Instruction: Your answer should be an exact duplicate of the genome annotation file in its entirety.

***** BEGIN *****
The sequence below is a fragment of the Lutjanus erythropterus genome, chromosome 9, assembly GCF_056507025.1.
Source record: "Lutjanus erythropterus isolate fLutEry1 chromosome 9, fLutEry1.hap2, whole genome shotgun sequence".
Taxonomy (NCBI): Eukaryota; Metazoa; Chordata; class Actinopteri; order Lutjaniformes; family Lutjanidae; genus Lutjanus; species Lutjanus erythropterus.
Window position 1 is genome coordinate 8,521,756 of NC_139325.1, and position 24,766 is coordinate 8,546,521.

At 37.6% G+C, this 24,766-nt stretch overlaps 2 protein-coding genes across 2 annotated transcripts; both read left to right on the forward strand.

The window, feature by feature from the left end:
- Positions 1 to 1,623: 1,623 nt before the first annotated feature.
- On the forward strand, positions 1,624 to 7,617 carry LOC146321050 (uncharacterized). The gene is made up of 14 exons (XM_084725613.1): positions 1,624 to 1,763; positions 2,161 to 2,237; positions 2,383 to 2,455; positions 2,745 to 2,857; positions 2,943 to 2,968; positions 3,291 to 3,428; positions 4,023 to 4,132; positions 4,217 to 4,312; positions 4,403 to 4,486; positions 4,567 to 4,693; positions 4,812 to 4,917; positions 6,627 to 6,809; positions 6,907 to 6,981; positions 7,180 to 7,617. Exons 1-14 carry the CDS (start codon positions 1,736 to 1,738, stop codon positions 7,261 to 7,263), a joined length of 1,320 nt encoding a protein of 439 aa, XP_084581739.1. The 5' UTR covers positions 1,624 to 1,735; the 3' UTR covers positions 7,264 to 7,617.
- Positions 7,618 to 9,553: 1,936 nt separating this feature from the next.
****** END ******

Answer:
The sequence below is a fragment of the Lutjanus erythropterus genome, chromosome 9, assembly GCF_056507025.1.
Source record: "Lutjanus erythropterus isolate fLutEry1 chromosome 9, fLutEry1.hap2, whole genome shotgun sequence".
Taxonomy (NCBI): Eukaryota; Metazoa; Chordata; class Actinopteri; order Lutjaniformes; family Lutjanidae; genus Lutjanus; species Lutjanus erythropterus.
Window position 1 is genome coordinate 8,521,756 of NC_139325.1, and position 24,766 is coordinate 8,546,521.

At 37.6% G+C, this 24,766-nt stretch overlaps 2 protein-coding genes across 2 annotated transcripts; both read left to right on the forward strand.

The window, feature by feature from the left end:
- Positions 1 to 1,623: 1,623 nt before the first annotated feature.
- On the forward strand, positions 1,624 to 7,617 carry LOC146321050 (uncharacterized). The gene is made up of 14 exons (XM_084725613.1): positions 1,624 to 1,763; positions 2,161 to 2,237; positions 2,383 to 2,455; positions 2,745 to 2,857; positions 2,943 to 2,968; positions 3,291 to 3,428; positions 4,023 to 4,132; positions 4,217 to 4,312; positions 4,403 to 4,486; positions 4,567 to 4,693; positions 4,812 to 4,917; positions 6,627 to 6,809; positions 6,907 to 6,981; positions 7,180 to 7,617. Exons 1-14 carry the CDS (start codon positions 1,736 to 1,738, stop codon positions 7,261 to 7,263), a joined length of 1,320 nt encoding a protein of 439 aa, XP_084581739.1. The 5' UTR covers positions 1,624 to 1,735; the 3' UTR covers positions 7,264 to 7,617.
- Positions 7,618 to 9,553: 1,936 nt separating this feature from the next.